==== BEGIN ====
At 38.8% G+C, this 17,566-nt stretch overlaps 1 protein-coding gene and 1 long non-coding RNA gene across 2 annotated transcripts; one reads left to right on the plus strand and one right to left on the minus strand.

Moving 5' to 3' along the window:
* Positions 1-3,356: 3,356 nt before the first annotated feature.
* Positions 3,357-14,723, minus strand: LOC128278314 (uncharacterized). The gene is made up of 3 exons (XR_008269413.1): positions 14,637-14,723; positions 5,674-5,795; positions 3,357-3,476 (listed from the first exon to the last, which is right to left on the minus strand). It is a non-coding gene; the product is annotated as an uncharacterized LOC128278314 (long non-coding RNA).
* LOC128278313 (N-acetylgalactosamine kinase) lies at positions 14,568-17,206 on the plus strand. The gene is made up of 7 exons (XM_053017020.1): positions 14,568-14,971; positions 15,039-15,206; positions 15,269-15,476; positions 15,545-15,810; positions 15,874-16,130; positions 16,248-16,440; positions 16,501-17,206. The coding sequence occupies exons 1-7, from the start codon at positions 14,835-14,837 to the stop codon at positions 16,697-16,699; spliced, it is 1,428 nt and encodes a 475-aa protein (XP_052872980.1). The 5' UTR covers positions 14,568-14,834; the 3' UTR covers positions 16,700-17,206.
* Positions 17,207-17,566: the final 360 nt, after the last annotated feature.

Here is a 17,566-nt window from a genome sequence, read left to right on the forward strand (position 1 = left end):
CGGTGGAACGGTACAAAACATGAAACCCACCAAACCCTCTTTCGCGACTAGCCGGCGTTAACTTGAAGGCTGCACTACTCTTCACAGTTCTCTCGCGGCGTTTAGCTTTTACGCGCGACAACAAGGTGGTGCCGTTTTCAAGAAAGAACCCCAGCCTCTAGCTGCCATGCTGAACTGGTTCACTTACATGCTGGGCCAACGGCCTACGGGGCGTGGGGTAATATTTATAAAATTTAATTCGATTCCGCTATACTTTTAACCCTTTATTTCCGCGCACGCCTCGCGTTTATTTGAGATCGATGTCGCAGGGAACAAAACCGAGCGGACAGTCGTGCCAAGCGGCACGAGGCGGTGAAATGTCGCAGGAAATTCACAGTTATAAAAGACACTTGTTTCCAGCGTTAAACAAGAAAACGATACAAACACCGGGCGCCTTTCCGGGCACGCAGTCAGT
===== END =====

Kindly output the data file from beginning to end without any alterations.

At 38.8% G+C, this 17,566-nt stretch overlaps 1 protein-coding gene and 1 long non-coding RNA gene across 2 annotated transcripts; one reads left to right on the plus strand and one right to left on the minus strand.

Moving 5' to 3' along the window:
* Positions 1-3,356: 3,356 nt before the first annotated feature.
* Positions 3,357-14,723, minus strand: LOC128278314 (uncharacterized). The gene is made up of 3 exons (XR_008269413.1): positions 14,637-14,723; positions 5,674-5,795; positions 3,357-3,476 (listed from the first exon to the last, which is right to left on the minus strand). It is a non-coding gene; the product is annotated as an uncharacterized LOC128278314 (long non-coding RNA).
* LOC128278313 (N-acetylgalactosamine kinase) lies at positions 14,568-17,206 on the plus strand. The gene is made up of 7 exons (XM_053017020.1): positions 14,568-14,971; positions 15,039-15,206; positions 15,269-15,476; positions 15,545-15,810; positions 15,874-16,130; positions 16,248-16,440; positions 16,501-17,206. The coding sequence occupies exons 1-7, from the start codon at positions 14,835-14,837 to the stop codon at positions 16,697-16,699; spliced, it is 1,428 nt and encodes a 475-aa protein (XP_052872980.1). The 5' UTR covers positions 14,568-14,834; the 3' UTR covers positions 16,700-17,206.
* Positions 17,207-17,566: the final 360 nt, after the last annotated feature.

Here is a 17,566-nt window from a genome sequence, read left to right on the forward strand (position 1 = left end):
CGGTGGAACGGTACAAAACATGAAACCCACCAAACCCTCTTTCGCGACTAGCCGGCGTTAACTTGAAGGCTGCACTACTCTTCACAGTTCTCTCGCGGCGTTTAGCTTTTACGCGCGACAACAAGGTGGTGCCGTTTTCAAGAAAGAACCCCAGCCTCTAGCTGCCATGCTGAACTGGTTCACTTACATGCTGGGCCAACGGCCTACGGGGCGTGGGGTAATATTTATAAAATTTAATTCGATTCCGCTATACTTTTAACCCTTTATTTCCGCGCACGCCTCGCGTTTATTTGAGATCGATGTCGCAGGGAACAAAACCGAGCGGACAGTCGTGCCAAGCGGCACGAGGCGGTGAAATGTCGCAGGAAATTCACAGTTATAAAAGACACTTGTTTCCAGCGTTAAACAAGAAAACGATACAAACACCGGGCGCCTTTCCGGGCACGCAGTCAGT